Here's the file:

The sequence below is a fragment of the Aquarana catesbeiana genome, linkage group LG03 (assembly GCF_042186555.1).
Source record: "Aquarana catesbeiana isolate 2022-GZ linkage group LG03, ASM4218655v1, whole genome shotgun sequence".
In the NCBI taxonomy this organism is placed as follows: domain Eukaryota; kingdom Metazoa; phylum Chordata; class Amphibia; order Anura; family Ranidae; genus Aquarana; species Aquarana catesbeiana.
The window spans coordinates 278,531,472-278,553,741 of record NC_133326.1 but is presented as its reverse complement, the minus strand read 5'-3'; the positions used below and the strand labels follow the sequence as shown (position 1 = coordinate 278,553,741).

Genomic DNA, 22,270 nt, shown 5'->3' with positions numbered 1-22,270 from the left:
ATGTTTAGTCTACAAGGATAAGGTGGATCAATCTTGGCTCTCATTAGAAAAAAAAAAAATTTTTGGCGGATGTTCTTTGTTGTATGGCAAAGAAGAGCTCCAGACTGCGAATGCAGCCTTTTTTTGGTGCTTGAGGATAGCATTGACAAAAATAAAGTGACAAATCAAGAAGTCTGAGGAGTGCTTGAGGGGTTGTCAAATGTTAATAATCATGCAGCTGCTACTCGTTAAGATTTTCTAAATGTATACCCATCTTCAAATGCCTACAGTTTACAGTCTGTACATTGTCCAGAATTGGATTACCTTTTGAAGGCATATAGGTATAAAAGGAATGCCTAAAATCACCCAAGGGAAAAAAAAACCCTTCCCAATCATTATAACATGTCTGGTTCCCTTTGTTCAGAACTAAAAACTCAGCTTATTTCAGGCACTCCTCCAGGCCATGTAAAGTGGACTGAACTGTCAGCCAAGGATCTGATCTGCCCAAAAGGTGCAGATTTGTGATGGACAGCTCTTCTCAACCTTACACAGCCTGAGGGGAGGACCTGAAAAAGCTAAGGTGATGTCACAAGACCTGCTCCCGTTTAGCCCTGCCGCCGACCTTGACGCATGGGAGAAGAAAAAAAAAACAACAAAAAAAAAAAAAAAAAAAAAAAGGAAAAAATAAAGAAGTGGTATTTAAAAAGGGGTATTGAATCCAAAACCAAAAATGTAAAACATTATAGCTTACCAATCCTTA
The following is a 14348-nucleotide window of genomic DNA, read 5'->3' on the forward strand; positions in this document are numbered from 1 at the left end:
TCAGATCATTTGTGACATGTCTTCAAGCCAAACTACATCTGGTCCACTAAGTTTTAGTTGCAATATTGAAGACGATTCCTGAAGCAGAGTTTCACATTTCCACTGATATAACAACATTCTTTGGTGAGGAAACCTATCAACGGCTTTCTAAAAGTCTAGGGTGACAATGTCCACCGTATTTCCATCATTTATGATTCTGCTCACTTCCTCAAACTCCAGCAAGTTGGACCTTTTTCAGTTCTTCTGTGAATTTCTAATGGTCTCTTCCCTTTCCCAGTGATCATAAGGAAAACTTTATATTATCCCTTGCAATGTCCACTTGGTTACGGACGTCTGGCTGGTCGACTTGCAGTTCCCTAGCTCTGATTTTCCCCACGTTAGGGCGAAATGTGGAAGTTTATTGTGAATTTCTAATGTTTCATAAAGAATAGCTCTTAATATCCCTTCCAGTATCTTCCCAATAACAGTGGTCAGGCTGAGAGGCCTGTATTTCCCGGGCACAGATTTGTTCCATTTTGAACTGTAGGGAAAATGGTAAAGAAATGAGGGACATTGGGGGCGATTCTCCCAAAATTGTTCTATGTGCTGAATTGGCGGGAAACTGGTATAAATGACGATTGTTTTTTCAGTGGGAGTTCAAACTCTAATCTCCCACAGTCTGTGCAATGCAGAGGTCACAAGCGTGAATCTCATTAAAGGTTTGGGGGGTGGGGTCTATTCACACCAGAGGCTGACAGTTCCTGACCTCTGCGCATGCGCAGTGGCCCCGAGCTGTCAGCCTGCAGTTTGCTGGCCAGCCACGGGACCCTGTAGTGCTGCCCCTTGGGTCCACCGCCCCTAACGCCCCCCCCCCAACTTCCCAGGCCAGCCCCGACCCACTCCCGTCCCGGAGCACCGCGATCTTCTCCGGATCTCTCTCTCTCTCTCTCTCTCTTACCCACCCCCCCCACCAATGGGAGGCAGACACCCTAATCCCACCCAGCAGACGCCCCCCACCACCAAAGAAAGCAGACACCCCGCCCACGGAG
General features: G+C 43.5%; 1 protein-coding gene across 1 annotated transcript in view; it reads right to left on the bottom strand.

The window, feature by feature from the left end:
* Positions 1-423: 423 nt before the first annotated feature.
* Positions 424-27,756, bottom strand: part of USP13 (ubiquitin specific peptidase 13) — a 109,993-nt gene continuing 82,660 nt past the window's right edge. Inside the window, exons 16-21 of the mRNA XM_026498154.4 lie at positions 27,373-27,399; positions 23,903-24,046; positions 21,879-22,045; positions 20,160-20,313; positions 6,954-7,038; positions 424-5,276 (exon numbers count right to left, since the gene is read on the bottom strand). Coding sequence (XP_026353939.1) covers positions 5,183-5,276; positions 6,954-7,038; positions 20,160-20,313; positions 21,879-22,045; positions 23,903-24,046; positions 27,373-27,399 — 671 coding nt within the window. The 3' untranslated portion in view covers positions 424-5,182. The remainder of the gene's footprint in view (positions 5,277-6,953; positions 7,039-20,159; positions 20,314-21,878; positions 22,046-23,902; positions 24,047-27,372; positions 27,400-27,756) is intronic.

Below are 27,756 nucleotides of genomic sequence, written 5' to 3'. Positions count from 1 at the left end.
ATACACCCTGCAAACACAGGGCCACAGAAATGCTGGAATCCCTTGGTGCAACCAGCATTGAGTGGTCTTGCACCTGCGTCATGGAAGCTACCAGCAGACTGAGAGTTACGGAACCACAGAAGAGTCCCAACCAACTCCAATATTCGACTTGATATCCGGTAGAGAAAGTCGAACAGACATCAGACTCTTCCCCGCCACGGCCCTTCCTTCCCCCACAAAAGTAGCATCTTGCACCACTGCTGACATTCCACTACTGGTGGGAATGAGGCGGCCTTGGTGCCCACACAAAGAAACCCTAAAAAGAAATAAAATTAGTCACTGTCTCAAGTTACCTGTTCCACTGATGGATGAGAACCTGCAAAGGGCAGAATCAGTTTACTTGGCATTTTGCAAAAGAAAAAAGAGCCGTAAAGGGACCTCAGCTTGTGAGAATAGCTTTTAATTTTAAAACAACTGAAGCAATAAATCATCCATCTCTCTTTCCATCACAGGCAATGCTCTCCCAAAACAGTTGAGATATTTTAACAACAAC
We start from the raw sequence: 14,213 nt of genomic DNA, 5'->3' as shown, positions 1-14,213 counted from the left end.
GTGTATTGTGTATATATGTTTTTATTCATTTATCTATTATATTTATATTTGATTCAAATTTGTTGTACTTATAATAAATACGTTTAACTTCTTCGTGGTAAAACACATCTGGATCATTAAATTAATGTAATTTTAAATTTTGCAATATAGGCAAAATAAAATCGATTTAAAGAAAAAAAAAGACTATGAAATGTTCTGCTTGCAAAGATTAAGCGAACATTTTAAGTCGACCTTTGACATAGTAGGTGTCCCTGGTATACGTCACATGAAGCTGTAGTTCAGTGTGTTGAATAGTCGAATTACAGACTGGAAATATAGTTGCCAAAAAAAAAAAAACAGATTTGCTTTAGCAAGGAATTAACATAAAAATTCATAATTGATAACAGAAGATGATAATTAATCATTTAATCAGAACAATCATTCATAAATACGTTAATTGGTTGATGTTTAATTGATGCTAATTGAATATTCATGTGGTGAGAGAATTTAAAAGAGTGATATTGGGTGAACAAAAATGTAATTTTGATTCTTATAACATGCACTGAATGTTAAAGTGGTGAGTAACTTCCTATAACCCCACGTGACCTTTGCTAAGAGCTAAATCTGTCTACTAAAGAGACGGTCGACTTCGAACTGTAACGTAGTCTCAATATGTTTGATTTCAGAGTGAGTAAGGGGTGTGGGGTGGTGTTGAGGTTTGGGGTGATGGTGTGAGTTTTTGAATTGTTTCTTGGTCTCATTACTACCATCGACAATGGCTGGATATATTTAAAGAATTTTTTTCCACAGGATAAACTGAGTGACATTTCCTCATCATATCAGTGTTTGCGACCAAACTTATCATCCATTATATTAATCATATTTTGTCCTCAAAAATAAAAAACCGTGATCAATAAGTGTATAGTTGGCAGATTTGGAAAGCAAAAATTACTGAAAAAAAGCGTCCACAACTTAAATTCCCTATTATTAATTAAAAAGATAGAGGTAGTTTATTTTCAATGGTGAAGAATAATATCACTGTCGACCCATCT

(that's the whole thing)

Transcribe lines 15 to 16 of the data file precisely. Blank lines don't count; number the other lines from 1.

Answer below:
We start from the raw sequence: 14,213 nt of genomic DNA, 5'->3' as shown, positions 1-14,213 counted from the left end.
GTGTATTGTGTATATATGTTTTTATTCATTTATCTATTATATTTATATTTGATTCAAATTTGTTGTACTTATAATAAATACGTTTAACTTCTTCGTGGTAAAACACATCTGGATCATTAAATTAATGTAATTTTAAATTTTGCAATATAGGCAAAATAAAATCGATTTAAAGAAAAAAAAAGACTATGAAATGTTCTGCTTGCAAAGATTAAGCGAACATTTTAAGTCGACCTTTGACATAGTAGGTGTCCCTGGTATACGTCACATGAAGCTGTAGTTCAGTGTGTTGAATAGTCGAATTACAGACTGGAAATATAGTTGCCAAAAAAAAAAAAACAGATTTGCTTTAGCAAGGAATTAACATAAAAATTCATAATTGATAACAGAAGATGATAATTAATCATTTAATCAGAACAATCATTCATAAATACGTTAATTGGTTGATGTTTAATTGATGCTAATTGAATATTCATGTGGTGAGAGAATTTAAAAGAGTGATATTGGGTGAACAAAAATGTAATTTTGATTCTTATAACATGCACTGAATGTTAAAGTGGTGAGTAACTTCCTATAACCCCACGTGACCTTTGCTAAGAGCTAAATCTGTCTACTAAAGAGACGGTCGACTTCGAACTGTAACGTAGTCTCAATATGTTTGATTTCAGAGTGAGTAAGGGGTGTGGGGTGGTGTTGAGGTTTGGGGTGATGGTGTGAGTTTTTGAATTGTTTCTTGGTCTCATTACTACCATCGACAATGGCTGGATATATTTAAAGAATTTTTTTCCACAGGATAAACTGAGTGACATTTCCTCATCATATCAGTGTTTGCGACCAAACTTATCATCCATTATATTAATCATATTTTGTCCTCAAAAATAAAAAACCGTGATCAATAAGTGTATAGTTGGCAGATTTGGAAAGCAAAAATTACTGAAAAAAAGCGTCCACAACTTAAATTCCCTATTATTAATTAAAAAGATAGAGGTAGTTTATTTTCAATGGTGAAGAATAATATCACTGTCGACCCATCT